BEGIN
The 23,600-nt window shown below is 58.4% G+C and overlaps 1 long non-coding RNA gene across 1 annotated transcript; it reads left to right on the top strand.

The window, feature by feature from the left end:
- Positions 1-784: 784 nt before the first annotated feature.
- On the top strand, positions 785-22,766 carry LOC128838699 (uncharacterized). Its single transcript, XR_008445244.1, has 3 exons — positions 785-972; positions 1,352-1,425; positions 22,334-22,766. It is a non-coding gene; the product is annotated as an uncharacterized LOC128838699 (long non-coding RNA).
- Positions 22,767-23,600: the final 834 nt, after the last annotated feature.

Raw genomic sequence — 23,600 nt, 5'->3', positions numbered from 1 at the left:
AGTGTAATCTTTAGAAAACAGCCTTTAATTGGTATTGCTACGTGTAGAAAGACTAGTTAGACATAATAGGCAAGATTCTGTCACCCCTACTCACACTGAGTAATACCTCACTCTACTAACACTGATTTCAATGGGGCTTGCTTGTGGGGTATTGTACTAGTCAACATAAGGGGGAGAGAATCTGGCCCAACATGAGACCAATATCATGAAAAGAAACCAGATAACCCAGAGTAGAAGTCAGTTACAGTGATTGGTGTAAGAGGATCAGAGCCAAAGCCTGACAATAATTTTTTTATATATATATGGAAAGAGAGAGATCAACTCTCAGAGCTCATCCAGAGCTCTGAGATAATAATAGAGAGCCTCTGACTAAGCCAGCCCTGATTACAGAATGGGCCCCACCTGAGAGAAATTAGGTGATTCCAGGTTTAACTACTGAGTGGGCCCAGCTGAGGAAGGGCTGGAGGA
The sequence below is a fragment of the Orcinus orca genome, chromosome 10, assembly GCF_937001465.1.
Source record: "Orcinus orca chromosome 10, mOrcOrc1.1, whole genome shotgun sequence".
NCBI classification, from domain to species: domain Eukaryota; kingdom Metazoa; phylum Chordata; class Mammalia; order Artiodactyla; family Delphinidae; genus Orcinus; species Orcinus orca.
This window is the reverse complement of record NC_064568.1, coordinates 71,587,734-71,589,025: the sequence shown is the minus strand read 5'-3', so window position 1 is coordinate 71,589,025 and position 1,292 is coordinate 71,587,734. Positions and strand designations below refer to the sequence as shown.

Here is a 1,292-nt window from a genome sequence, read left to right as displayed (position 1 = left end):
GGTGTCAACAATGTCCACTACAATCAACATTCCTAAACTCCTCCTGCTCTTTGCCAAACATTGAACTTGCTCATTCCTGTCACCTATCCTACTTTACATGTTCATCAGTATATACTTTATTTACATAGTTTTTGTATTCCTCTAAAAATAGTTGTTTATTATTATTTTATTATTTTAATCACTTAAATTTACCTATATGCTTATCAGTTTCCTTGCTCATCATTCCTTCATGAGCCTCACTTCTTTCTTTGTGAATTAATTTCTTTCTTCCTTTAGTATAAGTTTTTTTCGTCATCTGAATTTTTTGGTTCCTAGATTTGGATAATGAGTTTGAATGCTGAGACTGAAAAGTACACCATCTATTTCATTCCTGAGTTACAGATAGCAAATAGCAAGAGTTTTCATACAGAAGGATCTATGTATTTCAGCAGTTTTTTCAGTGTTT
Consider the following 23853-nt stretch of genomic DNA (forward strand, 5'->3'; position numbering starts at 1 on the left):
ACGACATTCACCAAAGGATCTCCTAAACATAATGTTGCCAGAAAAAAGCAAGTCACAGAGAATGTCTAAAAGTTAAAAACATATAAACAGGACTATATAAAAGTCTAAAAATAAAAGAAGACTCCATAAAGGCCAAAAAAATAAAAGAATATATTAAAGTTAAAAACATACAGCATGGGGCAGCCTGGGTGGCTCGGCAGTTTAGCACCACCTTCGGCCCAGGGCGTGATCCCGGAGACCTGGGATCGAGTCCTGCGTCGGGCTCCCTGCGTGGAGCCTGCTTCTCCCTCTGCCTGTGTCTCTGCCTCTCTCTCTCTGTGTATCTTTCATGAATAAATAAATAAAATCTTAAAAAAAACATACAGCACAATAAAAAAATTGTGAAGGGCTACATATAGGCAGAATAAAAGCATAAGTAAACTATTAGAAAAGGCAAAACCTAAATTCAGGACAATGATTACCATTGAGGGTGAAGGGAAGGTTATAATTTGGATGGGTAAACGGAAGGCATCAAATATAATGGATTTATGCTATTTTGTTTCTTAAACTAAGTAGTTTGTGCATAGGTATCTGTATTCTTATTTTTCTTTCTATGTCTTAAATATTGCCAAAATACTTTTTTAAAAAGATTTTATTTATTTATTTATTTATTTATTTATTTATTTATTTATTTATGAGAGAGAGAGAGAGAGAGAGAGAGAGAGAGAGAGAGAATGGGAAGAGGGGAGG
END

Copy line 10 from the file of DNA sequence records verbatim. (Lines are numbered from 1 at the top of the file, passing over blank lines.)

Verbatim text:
NCBI classification, from domain to species: domain Eukaryota; kingdom Metazoa; phylum Chordata; class Mammalia; order Artiodactyla; family Delphinidae; genus Orcinus; species Orcinus orca.